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ABSTRACT: Cell stress responses are ubiquitous in all organisms and are characterized by the induced synthesis of heat shock proteins (Hsp). Previous studies as well as recent reports by our group have consistently suggested that aging leads to an increase in the basal levels of Hsp70. Here we extend these studies by examining the differential Hsp70 response of peripheral blood lymphocyte (PBL) subsets. It is well established that with aging, one of the major changes in the T cell pool is an expansion of T cells with the memory phenotype as well as those deficient for the CD28 molecule. To determine if alterations in the frequency of T cell subsets might be responsible for the observations, we have carried out a more comprehensive flow cytometric analysis of the various phenotypes of PBL under unstimulated conditions. Cells were obtained from 10 young and 10 elderly normal subjects. The basal Hsp70 levels in the various PBL phenotypes were comparable between young and elderly subjects. However, different patterns of Hsp70 response were noticed among the PBL subtypes, which were similar in both young and elderly subjects. In particular, the memory cell phenotypes produced more Hsp70 than the naïve phenotypes. These results suggest that aging-related changes in basal Hsp70 levels in PBL are linked to the altered frequency of lymphocyte subsets and not to increases in aged lymphocytes per se. In addition, the increase in Hsp70 can be interpreted as the result of a tendency towards more pronounced cellular differentiation in aging.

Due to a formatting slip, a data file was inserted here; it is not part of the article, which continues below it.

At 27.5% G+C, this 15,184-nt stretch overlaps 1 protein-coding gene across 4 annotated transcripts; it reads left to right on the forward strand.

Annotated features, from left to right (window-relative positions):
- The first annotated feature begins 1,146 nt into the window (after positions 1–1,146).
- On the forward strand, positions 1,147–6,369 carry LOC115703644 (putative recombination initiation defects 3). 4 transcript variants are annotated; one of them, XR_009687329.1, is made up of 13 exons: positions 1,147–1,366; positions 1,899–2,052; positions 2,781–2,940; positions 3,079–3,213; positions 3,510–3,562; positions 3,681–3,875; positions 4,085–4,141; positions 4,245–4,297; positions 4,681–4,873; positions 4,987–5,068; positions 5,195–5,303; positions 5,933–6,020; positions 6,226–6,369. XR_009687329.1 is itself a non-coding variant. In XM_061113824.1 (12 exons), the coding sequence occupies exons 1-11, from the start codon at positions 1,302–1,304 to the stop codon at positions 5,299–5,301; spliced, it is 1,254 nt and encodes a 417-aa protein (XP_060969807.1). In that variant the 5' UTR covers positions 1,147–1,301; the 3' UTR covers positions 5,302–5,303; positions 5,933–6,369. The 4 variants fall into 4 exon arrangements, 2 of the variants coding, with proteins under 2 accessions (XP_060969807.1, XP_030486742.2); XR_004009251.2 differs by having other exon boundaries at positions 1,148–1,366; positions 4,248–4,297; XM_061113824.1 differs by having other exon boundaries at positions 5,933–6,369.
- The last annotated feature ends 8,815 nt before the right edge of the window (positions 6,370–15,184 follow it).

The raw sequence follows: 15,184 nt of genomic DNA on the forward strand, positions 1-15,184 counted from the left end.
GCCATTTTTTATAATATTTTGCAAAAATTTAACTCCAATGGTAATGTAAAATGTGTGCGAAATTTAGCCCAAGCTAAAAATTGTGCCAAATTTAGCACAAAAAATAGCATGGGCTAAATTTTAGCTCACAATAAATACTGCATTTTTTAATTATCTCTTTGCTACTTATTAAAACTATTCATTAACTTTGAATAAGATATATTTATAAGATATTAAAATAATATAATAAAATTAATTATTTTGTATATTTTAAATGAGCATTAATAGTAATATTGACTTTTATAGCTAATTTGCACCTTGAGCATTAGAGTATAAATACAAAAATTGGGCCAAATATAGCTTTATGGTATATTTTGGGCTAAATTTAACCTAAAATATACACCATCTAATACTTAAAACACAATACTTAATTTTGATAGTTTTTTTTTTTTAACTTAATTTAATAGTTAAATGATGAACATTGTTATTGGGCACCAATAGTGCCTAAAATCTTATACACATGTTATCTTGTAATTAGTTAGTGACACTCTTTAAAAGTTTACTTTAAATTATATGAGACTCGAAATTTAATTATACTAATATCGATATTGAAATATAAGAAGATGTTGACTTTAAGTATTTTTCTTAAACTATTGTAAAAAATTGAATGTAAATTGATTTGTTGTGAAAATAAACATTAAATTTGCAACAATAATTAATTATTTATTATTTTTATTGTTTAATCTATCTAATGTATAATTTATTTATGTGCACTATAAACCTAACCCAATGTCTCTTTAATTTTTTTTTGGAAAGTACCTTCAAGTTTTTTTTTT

Aging cell 07/2008; 7(4):498-505. DOI:10.1111/j.1474-9726.2008.00401.x · 6.34 Impact Factor
Available from: David Senchina
- "Overall, immunosenescence is associated with a general decline in macrophage function (Sebastian et al 2005), possibly due to impaired ability of macrophages to respond to activation or due to a decline in activation signals from other cells. The antigen-presenting capacities of peripheral blood monocytes from older humans appears to be compromised due to alterations in MHC class II gene expression (Villanueva et al 1990), and the activities of infection-response proteins, such as heat shock proteins, may also be altered (Njemini et al 2005). In one human study that did obtain macrophages directly from the lungs, investigators found a decrease in accessory function of these cells (Zissel et al 1999). "